United States Steel
It has already taken a number of unexpected twists and turns. Investors got another one.
Thursday, mainly United Steelworkers Supported try before
(Stock ticker: CLF) to acquire US Steel (X) by ceding its right to bid for the steel company to Cliffs. This is important because the agreement between the union and US Steel specifies that if the union places bids, the company is not allowed to accept other offers, unless the board of directors decides they are the best.
The second condition of the employment agreement is that any buyer must reach an agreement with the union before the deal can be closed. The result is that the union has “de facto veto power over a potential sale of the entire company,” a Cliffs spokesperson said in an emailed statement.
About 80% of US Steel’s employees in North America and Slovakia are covered by collective bargaining agreements.
US Steel isn’t sure. “We understand that USW has transferred (rights) to the Cleveland-Cliffs … While[the basic business agreement]grants USW[certain rights]it does not give USW or its assigns the right to reverse any transaction,” a company spokesperson said in a statement. Email Statement “Our commitment to and ability to conduct a thorough and comprehensive review of strategic alternatives to maximize value for our shareholders remains unchanged.”
US Steel itself unleashed the surprise takeover drama, announcing Sunday that it was seeking strategic alternatives after receiving “multiple offers” for the company or some of its assets.
Then on Sunday, the Cleveland Cliffs revealed a $35 cash and stock offer. Then, steel service center Esmark made a cash offer of $35 per share on Tuesday. Wednesday, Reuters reported that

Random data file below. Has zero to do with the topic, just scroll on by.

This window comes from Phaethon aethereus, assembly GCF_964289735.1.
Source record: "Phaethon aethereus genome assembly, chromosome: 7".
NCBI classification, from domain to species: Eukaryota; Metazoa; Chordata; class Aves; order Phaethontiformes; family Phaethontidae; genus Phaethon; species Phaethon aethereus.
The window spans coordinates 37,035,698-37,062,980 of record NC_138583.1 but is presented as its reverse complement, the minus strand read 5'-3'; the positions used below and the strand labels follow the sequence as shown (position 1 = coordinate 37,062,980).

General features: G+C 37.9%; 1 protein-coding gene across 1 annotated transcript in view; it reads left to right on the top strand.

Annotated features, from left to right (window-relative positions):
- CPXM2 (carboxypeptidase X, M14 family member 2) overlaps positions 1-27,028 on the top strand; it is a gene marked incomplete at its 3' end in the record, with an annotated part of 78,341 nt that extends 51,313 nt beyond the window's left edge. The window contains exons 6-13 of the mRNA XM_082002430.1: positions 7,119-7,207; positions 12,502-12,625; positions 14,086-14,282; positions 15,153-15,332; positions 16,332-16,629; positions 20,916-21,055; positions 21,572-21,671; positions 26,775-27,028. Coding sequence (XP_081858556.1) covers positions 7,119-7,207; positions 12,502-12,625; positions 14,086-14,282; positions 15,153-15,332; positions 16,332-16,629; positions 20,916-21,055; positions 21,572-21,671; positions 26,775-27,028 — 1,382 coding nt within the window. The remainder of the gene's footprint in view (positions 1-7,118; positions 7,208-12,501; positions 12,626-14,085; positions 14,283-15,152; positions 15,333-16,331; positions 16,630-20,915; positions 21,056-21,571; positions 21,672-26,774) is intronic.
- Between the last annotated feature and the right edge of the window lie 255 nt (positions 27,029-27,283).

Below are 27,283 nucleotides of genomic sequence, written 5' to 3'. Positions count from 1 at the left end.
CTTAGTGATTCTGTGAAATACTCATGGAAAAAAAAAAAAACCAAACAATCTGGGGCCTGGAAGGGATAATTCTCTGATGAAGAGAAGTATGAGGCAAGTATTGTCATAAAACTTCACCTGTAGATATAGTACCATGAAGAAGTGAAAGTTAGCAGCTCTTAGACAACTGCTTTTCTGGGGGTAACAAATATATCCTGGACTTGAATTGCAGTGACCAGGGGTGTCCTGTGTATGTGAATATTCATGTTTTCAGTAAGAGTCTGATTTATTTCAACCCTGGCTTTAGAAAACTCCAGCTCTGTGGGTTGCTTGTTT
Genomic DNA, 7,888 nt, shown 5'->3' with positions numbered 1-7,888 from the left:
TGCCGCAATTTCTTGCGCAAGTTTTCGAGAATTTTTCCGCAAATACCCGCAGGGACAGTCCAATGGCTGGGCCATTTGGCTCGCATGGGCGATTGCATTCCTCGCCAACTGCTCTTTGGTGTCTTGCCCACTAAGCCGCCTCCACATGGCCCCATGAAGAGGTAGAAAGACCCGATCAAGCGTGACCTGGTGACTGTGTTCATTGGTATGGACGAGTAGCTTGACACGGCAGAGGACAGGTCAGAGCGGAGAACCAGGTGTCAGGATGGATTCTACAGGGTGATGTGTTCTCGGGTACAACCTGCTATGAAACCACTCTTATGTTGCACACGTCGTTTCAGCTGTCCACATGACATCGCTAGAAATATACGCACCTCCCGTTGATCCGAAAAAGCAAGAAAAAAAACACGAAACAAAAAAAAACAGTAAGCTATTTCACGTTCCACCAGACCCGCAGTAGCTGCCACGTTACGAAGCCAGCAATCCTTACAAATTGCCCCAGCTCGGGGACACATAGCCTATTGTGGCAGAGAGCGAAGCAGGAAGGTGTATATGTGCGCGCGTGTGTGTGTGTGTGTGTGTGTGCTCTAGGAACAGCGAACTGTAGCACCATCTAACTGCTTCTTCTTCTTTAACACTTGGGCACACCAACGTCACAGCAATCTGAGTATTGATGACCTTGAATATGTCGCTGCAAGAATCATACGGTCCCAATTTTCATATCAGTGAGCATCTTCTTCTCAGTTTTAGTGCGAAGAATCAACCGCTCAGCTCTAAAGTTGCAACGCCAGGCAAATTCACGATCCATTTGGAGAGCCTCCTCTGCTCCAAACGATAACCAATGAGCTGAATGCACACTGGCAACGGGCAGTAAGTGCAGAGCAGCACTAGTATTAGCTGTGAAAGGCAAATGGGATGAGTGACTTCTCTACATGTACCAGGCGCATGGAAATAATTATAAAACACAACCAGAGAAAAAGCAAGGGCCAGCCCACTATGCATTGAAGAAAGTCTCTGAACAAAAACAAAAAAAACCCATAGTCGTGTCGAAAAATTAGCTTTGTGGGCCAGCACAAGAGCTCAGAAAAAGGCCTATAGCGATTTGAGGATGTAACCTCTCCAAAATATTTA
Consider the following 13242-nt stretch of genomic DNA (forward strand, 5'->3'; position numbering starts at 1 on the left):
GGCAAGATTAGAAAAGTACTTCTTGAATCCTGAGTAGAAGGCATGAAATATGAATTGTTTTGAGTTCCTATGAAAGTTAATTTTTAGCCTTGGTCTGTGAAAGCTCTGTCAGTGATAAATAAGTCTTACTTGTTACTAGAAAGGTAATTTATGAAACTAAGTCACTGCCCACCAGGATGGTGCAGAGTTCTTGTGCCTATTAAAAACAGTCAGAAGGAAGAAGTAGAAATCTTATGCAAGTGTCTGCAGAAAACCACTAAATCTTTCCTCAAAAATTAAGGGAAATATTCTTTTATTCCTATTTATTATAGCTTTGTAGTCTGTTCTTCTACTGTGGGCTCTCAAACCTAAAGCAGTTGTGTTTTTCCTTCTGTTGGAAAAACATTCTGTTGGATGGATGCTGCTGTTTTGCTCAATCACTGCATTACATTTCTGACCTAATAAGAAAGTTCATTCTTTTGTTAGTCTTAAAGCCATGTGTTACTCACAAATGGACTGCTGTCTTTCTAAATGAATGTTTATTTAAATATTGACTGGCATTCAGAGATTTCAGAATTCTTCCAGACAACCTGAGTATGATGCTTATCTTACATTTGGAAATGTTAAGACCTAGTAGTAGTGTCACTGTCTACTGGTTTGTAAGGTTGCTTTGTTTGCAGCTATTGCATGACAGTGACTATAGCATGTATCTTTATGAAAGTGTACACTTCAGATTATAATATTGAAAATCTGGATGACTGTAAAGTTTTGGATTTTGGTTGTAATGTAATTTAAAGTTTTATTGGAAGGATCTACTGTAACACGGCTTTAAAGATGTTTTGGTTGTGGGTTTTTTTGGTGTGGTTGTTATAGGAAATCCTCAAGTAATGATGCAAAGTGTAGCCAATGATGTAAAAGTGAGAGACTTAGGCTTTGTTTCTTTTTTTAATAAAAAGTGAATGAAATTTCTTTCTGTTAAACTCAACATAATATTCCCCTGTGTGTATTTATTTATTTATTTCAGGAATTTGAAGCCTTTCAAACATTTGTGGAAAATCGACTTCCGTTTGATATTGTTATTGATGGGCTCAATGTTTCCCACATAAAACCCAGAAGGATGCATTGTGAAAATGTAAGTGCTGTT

(MT) was considering making an offer.
He did not respond to a request for comment.
Federation chairman Thomas Conway called ArcelorMittal’s potential offer foolish shortly after Reuters’ report. ArcelorMittal has already sold its US operations to Cliffs in 2020. The re-entry into the US industry will come as a surprise.
US Steel rose 0.8% in early trade on Friday. the
Standard & Poor’s 500
Dow Jones Industrial Average
They decreased by 0.3% and 0.1%, respectively.
US Steel rose about 26% for the week. However, the shares are trading below bids by a few dollars, suggesting that investors aren’t sure what’s going to happen.
There are grounds for deduction. The connection between Cliffs and US Steel may raise some concerns about market concentration because they’re both big players in iron ore and steel for cars. The union does not appear to favor ArcelorMittal. Gordon Haskett analyst Don Bilson noted that Esmark’s bid did not include any information on how the $7 billion to $8 billion purchase would be financed.
There is a lot for investors to think about. After a week of excitement, it looks like more drama lies ahead.
Write to Al Root at email@example.com